Pixar’s 22 Rules of Storytelling – Rule 6

Hey there!

Start me talking about storytelling, and how important it is to your VO career to develop and hone your storytelling skills…and it’s hard for me to stop talking about it.

It’s essential.

So, every so often, I like to roll out items from this list from Emma Coats, who used to work at Pixar as a story artist, and who serially tweeted Pixar’s 22 Rules of Storytelling.

I’m giving you one of these rules every so often as we move through the next several months, along with how you can apply the rule to your VO artistry.

Today, Rule 6…

What is your character good at, comfortable with? Throw the polar opposite at them. Challenge them. How do they deal?

In the VO2GoGo animation class, I talk about going against type with your character choices, and not going for the typical approach to a character.

One way to do that is to have a conversation with the character. Ask questions. Chat a bit. Just make it up as you go along, but get to know the character.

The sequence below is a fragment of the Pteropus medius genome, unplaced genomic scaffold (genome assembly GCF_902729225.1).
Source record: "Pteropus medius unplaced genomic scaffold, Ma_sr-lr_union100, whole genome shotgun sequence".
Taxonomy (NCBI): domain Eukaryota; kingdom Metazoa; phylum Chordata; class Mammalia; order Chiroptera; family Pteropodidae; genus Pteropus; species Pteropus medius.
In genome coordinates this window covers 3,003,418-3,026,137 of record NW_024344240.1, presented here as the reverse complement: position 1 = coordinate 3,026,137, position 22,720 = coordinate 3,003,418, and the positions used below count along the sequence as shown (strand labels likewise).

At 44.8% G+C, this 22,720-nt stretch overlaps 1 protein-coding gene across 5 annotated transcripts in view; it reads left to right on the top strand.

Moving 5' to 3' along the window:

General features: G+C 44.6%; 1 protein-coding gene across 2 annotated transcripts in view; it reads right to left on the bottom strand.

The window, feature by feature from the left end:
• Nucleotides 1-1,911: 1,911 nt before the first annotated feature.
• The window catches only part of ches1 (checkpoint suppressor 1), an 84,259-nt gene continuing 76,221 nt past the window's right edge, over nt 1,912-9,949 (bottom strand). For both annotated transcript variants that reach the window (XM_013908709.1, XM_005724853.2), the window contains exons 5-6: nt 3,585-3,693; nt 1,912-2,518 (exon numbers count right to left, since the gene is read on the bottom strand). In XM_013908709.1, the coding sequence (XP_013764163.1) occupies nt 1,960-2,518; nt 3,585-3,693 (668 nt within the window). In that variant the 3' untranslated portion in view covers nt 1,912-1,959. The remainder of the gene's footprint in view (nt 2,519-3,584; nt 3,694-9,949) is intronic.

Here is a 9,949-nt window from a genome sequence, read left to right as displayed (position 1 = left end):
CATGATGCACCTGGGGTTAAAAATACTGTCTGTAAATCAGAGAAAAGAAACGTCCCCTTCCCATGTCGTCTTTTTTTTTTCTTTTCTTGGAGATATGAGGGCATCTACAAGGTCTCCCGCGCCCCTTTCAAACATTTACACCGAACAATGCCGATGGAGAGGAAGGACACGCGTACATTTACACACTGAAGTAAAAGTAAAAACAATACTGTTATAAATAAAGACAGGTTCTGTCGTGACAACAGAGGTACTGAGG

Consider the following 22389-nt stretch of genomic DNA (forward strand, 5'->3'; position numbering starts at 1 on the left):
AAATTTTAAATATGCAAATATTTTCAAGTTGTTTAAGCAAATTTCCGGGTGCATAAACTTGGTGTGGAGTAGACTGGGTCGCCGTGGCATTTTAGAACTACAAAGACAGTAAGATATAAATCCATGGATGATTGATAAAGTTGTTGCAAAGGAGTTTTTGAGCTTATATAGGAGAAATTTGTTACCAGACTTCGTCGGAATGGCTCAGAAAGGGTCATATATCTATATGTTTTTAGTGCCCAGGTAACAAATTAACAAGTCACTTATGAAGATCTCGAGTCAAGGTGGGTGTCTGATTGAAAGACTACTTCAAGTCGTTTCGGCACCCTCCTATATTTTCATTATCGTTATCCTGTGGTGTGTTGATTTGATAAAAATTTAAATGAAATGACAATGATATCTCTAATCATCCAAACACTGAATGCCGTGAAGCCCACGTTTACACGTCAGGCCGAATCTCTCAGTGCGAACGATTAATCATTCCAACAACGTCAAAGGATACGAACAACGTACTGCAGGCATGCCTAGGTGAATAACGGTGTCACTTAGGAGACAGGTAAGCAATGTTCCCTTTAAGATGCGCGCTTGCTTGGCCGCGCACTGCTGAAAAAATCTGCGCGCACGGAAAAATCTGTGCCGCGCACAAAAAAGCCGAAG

Once you do, make it even more interesting by challenging your assumptions about what the character would do in certain situations.

And see which of those situations you can find parallels with in the script you’re being paid to voice.

What is unexpected? What is surprising? What raises the heat, or refines the voice, or makes the lines come alive?

Answer that in the voice of the character, and you’ve got an advantage no one else has.


Next rule?

More about great endings.

I’ll share that with you next time.


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  1. Great advice!!
    I recently submitted an audition for a PFH book through ACX. According to the rights holder (author), my rendition of the character was completely off. Like no where near what she envisioned. BUT I landed the role 1) because I took direction and recreated the character to her specs (with my own flair added of course) and 2) she said all other auditions were people just “reading the words”, not telling the story.
    Your advice is gold to me. Thank you.